PHH-Redux: En Banc, the DC Circuit Gets a Second Chance to Make the Right Decision on the CFPB

PHH-Redux: En Banc, the DC Circuit Gets a Second Chance to Make the Right Decision on the CFPB

PHH-Redux: En Banc, the DC Circuit Gets a Second Chance to Make the Right Decision on the CFPB

By: *

Lying somewhere in the murky waters of constitutionality, the independent government agency has risen in the last century to be a favored tool of Congress to address complex policy issues. For instance, following the 2008 financial crisis, the Dodd-Frank Act[1] established the Consumer Financial Protection Bureau (CFPB), an independent government agency that centralized oversight of consumer protections and acted as a nationwide watchdog against exploitative practices by financial institutions. Since its establishment, the CFPB has secured a number of victories for consumers, including its whopping $100 million fine on Wells Fargo[2] for the bank’s creation of over 1.5 million fraudulent accounts and 565,000 fake credit cards.[3] Yet today, the very structure of the agency itself is under en banc scrutiny by the D.C. Circuit of the U.S. Court of Appeals, in what the CFPB characterizes as “[maybe] the most important separation-of-powers case in a generation.”[4] As of this writing, oral arguments are scheduled for May 24, 2017.[5]

Indeed, the issues raised by PHH Corporation v. Consumer Financial Protection Bureau[6] go to the heart of today’s administrative state and ask: What restraints, if any, does Congress face when creating new bureaucratic agencies? Today’s separation-of-powers jurisprudence is a far cry from the days of the New Deal, when the Court expressed a healthy amount of skepticism for delegating power to unelected bodies.[7] Since those days, the Court has walked back its initial hardline stance in recognition of the ubiquitous nature of the administrative agency in today’s society.[8] Still, the panel of the D.C. Circuit found in PHH that the structure of the CFPB””headed by a sole director appointed for a five-year term but removable only “for cause”[9]“”was a step too far.[10] To remedy what it deemed to be a constitutional flaw, the panel struck the “for cause” provision, which would leave the Director removable by the President at will. While the panel raises some valid concerns, ultimately, it overstates the issues and fails to recognize the advantages of the CFPB’s structure. On rehearing, the court should uphold the CFPB’s structure and provide Congress with the flexibility to design its independent agencies to best serve the public need.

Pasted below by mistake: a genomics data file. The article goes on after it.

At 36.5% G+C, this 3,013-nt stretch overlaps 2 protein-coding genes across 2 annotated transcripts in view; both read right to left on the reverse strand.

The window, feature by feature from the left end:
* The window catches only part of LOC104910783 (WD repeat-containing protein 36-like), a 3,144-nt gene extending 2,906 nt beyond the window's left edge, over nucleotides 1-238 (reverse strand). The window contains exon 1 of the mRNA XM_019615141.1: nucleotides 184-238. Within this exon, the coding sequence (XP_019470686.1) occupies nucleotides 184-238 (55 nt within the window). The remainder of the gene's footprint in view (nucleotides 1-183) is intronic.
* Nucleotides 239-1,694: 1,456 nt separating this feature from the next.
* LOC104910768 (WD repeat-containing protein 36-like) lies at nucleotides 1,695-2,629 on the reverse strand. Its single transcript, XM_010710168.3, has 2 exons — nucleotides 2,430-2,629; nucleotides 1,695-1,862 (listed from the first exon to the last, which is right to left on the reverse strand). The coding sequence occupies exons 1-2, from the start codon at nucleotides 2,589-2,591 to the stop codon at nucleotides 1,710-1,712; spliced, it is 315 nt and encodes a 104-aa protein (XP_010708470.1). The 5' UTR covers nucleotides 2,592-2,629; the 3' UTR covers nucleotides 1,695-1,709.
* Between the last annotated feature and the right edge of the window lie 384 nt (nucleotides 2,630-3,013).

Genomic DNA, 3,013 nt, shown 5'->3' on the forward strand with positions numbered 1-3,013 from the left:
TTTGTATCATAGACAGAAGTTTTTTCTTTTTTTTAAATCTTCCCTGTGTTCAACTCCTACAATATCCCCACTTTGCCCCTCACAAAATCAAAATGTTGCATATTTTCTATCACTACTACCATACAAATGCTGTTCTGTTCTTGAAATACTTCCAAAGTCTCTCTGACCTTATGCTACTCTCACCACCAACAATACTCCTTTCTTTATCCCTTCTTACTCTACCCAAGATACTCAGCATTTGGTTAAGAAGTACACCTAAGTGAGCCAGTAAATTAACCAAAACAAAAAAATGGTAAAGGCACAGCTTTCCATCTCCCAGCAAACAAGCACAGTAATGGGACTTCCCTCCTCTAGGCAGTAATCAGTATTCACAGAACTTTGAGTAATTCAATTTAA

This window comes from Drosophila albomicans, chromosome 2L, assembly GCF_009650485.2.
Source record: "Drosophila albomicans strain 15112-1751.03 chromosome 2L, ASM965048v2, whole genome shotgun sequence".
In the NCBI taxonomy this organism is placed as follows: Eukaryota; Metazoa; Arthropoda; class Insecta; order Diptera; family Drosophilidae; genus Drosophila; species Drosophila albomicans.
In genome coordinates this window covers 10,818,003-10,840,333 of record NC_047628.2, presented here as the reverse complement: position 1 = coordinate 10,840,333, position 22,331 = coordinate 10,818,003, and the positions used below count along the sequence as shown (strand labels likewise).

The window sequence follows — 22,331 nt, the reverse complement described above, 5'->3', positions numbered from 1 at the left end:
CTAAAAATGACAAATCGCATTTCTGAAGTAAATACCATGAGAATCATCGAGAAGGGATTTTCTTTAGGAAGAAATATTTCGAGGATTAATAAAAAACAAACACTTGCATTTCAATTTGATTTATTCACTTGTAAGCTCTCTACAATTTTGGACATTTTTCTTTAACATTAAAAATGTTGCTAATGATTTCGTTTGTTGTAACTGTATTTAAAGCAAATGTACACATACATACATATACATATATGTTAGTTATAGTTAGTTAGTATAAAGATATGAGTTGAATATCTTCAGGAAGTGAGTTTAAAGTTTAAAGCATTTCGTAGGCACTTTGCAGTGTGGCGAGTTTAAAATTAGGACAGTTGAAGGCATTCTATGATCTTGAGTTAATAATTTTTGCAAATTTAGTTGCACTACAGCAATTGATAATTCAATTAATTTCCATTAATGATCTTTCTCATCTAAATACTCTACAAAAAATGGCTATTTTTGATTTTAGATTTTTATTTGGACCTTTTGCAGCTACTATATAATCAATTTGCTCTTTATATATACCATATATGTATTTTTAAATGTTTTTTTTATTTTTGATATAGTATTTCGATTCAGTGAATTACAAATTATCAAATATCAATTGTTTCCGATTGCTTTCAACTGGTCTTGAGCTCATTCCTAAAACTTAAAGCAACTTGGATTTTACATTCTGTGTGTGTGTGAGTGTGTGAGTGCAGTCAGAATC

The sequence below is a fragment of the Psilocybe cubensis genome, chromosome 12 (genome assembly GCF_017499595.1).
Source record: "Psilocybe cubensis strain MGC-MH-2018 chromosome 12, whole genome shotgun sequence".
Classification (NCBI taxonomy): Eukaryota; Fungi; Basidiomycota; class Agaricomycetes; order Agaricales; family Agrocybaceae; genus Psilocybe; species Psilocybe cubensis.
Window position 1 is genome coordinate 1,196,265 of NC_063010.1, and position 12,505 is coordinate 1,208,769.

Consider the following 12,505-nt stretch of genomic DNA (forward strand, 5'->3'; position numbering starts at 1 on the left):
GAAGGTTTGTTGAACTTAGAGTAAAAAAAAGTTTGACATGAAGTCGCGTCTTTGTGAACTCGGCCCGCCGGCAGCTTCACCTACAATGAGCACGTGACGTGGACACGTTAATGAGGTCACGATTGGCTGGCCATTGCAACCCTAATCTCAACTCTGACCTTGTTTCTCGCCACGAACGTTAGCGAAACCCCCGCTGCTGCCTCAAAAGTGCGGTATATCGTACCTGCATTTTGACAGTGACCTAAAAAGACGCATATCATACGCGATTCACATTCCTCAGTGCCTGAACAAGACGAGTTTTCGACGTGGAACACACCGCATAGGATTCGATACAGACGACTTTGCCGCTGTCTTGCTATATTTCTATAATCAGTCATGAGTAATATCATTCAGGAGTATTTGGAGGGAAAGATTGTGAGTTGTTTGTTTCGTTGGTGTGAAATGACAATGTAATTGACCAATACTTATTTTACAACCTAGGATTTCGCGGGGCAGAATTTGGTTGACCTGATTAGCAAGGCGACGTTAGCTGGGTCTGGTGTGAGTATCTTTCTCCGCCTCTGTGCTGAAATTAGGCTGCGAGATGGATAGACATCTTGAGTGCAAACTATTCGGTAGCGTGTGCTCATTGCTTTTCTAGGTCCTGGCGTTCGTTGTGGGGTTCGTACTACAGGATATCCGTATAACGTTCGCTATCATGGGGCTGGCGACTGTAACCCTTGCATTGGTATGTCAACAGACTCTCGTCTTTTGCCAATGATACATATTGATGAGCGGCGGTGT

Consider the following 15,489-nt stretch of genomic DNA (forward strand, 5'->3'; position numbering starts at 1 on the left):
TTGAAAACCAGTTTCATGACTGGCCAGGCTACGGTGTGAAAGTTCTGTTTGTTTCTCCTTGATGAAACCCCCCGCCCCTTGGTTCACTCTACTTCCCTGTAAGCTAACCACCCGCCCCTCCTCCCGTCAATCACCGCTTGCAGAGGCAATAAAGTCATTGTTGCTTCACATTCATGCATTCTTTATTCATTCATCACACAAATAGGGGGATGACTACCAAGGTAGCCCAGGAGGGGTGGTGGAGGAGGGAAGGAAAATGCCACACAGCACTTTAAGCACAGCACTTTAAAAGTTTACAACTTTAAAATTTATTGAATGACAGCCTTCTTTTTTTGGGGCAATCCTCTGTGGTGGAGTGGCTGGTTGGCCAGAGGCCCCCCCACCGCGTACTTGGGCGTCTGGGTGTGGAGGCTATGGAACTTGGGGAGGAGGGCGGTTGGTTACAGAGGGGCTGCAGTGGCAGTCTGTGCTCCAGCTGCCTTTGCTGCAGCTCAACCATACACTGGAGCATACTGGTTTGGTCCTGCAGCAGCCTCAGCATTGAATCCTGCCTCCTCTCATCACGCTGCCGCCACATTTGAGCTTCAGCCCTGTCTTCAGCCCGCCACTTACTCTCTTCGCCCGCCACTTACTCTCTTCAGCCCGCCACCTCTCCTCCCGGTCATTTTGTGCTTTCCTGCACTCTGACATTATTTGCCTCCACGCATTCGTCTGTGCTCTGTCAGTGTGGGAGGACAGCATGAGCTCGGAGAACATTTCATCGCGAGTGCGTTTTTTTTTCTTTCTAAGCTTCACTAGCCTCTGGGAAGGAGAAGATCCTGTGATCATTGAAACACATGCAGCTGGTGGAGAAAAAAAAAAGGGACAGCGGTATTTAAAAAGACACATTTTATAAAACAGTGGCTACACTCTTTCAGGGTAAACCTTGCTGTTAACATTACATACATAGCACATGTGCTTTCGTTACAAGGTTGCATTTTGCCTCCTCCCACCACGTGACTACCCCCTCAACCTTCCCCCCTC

The “Headless Fourth Branch”: The Panel’s Concerns

Admittedly, the now vacated opinion painted a grim picture of how the rise in independent agencies””and particularly the CFPB””threatens individual liberty. Judge Brett Kavanaugh characterized independent agencies as a “headless fourth branch of the U.S. Government” and “pos[ing] a significant threat to individual liberty and to the constitutional system of separation of powers.”[11] The CFPB’s structure, he continued, exacerbates these concerns by concentrating its leadership in only one individual and limiting the opportunities for the President to discipline the agency head.[12] A structure with multiple directors would at least facilitate “act[ing] as checks on one another . . . reduc[ing] the risk of arbitrary decisionmaking and abuse of power, and thereby help[ing] protect individual liberty.”[13] And worse, the single-director structure “represents a gross departure from settled historical practice,” an observation that the panel viewed as a death knell in the constitutionality of the CFPB structure.[14]